Local Music Review: Jake Burch – I

Local Music Review: Jake Burch – I

Posted February 28, 2019 in ,

Jake Burch
I

Self-Released
Street: 08.18
Jacob Burch = Maxwell + Jeff Buckley

Listening to Jake Burch’s new album I on a snowed-in, February day, I can’t help but be reminded of spring—his songs flutter out like butterflies. Burch gives you that blue-eyed soul that is easy on the ears and settles gently on the mind. He sings with a high falsetto that, at times, sounds like the tortured heart of Jeff Buckley and, at other times, leans toward the soft soul of Maxwell. I hate using comparisons, but I do get that Maxwell/Buckley vibe of love-sick folk and slow-groove soul.

Burch gives us everything but the kitchen sink on this wonderfully pleasant album. It all seems to work for him: chilly cool synth lines, well-paced drum machines: and icy, echoing guitar that move in and out of these songs—not to mention some soft piano and perfectly timed saxophone appearances. Saying this record is easy listening is unfair because easy listening can mean the barely listener pays attention—it’s noise just coming from a faraway speaker while you do other things. That’s not the case with I. When I listen to this record, I want to get absorbed in these songs—they just slowly consume me. Whether it’s the soaring slow brooding opening track “It Ain’t Love” or the emotionally “Stacked Hearts” that closes it, everything in between connects. “I want to fly so I can be free / Run away from everything / Let the dark side out of me / When she gave me everything,” Jake Burch sings on “I Want To Fly,” proving that his lyrics can hold up these wonderfully constructed songs.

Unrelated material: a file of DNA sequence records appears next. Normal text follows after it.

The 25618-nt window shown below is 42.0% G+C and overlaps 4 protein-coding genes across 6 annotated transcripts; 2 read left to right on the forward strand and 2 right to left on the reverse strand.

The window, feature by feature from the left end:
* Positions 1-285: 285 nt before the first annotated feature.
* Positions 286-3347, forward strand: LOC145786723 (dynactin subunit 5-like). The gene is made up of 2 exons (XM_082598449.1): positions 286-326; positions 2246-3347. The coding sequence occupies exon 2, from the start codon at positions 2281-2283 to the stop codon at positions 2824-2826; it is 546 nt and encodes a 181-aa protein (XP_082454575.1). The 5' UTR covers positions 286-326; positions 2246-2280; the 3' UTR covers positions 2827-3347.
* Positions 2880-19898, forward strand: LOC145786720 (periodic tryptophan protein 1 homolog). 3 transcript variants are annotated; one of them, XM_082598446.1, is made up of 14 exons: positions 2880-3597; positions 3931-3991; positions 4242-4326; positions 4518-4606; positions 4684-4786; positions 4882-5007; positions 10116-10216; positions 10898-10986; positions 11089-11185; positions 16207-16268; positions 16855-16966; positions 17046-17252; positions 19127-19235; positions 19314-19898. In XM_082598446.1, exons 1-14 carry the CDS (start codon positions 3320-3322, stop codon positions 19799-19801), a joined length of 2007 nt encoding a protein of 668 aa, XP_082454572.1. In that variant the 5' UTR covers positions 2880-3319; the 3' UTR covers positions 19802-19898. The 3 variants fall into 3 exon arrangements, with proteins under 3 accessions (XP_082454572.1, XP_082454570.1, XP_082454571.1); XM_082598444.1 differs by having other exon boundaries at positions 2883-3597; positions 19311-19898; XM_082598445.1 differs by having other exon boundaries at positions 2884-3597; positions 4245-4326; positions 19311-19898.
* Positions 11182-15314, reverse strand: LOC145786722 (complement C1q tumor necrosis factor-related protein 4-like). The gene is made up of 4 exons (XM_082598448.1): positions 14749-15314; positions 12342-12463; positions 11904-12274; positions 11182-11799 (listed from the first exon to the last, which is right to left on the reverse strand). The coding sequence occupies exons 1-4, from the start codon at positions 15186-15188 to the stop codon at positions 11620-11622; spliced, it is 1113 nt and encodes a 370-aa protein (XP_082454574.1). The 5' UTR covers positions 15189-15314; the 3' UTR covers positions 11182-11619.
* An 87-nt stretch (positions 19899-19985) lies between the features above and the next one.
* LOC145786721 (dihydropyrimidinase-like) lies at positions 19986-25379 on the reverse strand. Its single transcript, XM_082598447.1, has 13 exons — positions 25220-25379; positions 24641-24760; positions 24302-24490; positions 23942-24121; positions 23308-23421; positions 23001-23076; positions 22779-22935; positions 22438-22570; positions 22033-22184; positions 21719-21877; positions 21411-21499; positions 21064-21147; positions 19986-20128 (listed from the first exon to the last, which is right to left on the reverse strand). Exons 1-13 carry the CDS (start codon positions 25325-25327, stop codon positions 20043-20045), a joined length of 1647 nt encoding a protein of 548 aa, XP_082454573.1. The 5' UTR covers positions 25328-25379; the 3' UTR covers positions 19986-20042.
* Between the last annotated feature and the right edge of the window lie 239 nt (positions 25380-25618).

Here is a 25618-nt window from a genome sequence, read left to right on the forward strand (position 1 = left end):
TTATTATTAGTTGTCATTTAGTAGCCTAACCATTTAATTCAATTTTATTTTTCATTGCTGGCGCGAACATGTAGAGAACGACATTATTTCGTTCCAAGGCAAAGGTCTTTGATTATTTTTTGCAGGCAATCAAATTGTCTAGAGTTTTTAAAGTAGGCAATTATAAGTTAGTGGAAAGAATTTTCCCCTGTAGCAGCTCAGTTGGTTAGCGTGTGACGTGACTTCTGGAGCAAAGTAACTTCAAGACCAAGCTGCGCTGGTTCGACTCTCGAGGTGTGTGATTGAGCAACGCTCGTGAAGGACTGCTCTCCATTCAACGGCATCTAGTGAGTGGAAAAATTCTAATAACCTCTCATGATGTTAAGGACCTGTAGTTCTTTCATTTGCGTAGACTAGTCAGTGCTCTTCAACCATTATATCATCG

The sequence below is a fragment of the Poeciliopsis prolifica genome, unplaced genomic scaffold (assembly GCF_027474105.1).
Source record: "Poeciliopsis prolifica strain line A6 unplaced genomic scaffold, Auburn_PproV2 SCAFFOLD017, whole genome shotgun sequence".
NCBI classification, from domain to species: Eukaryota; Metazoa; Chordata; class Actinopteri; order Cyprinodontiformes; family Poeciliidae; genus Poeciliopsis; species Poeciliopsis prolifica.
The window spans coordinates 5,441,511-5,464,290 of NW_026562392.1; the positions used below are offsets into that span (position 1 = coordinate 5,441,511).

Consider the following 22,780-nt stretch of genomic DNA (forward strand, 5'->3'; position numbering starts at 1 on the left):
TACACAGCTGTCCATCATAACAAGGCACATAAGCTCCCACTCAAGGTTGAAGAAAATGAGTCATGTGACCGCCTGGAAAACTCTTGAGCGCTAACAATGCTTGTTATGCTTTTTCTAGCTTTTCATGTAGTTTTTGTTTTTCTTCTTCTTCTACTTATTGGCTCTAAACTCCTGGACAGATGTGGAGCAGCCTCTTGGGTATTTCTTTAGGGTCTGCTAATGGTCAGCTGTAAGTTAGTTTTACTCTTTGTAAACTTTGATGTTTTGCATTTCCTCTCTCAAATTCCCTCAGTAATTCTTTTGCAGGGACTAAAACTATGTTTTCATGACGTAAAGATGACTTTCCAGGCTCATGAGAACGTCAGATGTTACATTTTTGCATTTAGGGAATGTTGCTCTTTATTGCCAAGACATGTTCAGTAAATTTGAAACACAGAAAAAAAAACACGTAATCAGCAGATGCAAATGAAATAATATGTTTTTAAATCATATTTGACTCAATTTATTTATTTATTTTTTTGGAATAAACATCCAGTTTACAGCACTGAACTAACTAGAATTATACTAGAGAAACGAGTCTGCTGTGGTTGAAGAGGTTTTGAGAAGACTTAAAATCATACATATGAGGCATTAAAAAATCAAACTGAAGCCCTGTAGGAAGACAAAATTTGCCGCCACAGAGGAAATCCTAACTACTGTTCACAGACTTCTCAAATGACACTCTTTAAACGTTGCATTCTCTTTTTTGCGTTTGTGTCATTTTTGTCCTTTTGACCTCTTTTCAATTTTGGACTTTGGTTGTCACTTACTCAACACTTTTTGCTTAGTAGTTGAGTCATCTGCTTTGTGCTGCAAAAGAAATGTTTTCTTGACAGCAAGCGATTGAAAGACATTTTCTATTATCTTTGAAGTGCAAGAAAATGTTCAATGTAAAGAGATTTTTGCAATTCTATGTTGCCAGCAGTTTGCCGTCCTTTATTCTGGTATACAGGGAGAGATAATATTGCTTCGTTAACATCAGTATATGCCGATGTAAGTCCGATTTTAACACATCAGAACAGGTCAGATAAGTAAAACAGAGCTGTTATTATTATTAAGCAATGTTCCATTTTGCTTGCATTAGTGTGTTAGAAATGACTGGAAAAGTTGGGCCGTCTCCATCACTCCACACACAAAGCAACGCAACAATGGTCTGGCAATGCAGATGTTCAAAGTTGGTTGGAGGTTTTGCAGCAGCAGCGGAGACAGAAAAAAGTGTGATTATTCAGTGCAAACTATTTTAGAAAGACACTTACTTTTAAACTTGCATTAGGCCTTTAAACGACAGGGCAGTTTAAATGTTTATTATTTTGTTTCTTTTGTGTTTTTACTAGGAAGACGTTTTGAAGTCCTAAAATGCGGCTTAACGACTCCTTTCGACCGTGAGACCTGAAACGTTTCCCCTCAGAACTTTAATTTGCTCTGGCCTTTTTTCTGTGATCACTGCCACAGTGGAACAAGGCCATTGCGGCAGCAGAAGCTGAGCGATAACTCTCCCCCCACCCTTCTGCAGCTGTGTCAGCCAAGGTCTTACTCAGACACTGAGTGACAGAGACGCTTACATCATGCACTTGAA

Jake Burch created and recorded I in his own house. Scott Rakozy, Hannah Galliosborn, Sam Johnson, Riley Parsens, Michael Hofer, and Shaun Boulter all show up to contribute to this record. This album is a mix of sad songs, slow jams, subtle rain and sunshine. If I’m looking for a soundtrack for a Sunday morning, a lazy afternoon or winding down after a long day, Jake Burch can fill that void. Russ Holsten